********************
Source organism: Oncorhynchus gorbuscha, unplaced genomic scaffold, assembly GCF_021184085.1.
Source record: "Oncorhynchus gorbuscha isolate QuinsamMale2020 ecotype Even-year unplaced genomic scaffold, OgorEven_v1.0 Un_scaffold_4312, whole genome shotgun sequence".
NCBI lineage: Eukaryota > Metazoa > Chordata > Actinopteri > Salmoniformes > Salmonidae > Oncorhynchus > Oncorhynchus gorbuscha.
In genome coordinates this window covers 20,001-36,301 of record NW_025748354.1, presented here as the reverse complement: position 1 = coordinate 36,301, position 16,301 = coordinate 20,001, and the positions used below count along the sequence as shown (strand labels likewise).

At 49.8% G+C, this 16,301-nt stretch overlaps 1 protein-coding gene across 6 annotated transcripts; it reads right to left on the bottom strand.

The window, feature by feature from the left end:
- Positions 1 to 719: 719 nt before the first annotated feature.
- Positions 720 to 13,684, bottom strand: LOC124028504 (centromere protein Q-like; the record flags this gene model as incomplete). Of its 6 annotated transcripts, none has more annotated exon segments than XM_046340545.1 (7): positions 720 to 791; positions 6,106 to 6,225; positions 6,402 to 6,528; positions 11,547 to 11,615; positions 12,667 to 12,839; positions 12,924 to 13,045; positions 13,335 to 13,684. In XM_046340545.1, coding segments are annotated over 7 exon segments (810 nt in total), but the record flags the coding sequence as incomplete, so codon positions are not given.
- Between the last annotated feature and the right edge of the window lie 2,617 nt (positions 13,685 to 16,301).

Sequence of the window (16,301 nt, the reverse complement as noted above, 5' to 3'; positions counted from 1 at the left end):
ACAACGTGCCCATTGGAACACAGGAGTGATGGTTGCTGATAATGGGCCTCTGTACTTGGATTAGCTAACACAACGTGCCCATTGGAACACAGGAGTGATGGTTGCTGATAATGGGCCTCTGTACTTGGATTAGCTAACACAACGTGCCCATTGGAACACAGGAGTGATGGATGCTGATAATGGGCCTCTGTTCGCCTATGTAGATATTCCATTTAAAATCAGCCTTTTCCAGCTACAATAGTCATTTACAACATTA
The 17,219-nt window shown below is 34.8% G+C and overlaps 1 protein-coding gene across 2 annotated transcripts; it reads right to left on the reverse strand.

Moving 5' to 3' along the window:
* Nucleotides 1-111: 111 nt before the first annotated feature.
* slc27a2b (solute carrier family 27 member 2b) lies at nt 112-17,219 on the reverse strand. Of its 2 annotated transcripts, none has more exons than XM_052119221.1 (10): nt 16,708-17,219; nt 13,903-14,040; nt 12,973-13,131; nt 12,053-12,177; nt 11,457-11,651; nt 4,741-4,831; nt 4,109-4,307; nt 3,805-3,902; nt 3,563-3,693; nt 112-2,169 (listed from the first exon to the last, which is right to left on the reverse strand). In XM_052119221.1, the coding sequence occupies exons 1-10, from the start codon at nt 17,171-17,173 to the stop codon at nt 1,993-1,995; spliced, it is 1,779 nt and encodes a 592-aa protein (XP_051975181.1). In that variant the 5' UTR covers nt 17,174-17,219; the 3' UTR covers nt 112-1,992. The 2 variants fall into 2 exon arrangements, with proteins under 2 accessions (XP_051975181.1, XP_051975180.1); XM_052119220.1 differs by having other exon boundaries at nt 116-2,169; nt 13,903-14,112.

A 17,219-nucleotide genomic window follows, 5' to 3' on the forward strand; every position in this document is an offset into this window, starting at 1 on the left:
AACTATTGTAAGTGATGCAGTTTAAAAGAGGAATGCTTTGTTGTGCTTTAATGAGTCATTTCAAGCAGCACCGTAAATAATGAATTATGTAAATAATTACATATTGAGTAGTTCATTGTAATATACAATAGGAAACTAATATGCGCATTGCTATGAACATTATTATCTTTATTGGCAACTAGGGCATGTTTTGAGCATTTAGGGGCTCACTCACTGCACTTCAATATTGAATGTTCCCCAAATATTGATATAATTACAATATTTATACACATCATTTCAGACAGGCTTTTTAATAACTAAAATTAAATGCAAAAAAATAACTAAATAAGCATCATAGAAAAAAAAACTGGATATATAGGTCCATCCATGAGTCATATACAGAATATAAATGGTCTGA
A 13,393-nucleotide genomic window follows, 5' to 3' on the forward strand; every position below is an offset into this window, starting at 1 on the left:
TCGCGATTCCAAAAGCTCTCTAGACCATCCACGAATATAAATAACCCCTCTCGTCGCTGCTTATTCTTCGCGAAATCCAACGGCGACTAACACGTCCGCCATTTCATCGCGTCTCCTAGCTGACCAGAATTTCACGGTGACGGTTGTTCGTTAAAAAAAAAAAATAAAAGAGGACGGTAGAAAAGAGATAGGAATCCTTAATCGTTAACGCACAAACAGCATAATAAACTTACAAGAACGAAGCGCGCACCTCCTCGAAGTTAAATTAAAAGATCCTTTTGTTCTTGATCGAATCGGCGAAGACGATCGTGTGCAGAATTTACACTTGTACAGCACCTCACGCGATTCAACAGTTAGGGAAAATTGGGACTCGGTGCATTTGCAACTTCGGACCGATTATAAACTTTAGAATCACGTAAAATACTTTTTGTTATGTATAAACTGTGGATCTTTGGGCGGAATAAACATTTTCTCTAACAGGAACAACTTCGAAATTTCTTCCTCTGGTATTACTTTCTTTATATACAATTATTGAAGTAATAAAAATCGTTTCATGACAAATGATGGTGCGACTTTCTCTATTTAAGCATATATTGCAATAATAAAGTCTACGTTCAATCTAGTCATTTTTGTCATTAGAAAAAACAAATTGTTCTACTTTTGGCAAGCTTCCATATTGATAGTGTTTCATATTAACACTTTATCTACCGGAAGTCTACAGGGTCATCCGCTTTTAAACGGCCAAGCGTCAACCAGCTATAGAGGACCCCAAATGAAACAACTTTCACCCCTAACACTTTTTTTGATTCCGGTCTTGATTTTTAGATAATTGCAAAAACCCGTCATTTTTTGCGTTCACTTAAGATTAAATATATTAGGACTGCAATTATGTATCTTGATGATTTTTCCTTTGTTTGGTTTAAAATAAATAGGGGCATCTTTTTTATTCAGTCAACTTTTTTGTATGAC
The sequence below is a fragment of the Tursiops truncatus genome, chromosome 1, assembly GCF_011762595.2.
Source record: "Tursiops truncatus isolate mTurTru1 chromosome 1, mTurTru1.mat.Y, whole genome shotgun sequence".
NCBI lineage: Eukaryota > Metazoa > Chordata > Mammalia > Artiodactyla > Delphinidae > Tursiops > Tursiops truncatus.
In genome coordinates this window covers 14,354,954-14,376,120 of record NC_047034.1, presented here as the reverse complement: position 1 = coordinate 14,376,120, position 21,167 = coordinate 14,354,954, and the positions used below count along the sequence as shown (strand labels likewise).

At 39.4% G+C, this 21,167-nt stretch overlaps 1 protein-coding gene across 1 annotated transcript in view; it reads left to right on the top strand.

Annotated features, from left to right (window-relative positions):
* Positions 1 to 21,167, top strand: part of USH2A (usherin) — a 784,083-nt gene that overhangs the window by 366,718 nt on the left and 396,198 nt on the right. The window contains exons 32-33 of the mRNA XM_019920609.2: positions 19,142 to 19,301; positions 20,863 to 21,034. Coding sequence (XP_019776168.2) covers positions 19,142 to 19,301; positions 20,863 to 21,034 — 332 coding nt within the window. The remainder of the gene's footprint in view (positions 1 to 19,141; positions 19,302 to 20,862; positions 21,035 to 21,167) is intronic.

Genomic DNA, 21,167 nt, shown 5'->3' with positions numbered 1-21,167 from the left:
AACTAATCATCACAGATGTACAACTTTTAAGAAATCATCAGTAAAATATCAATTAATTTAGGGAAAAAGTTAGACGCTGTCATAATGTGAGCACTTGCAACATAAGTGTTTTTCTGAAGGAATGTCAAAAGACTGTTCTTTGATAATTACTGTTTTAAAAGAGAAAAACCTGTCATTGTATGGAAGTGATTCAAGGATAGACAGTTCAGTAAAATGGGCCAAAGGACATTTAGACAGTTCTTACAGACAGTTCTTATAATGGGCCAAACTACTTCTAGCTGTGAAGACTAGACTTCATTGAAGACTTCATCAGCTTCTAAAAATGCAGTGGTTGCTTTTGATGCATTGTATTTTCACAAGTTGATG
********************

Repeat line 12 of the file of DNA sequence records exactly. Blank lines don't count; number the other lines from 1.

The 17,219-nt window shown below is 34.8% G+C and overlaps 1 protein-coding gene across 2 annotated transcripts; it reads right to left on the reverse strand.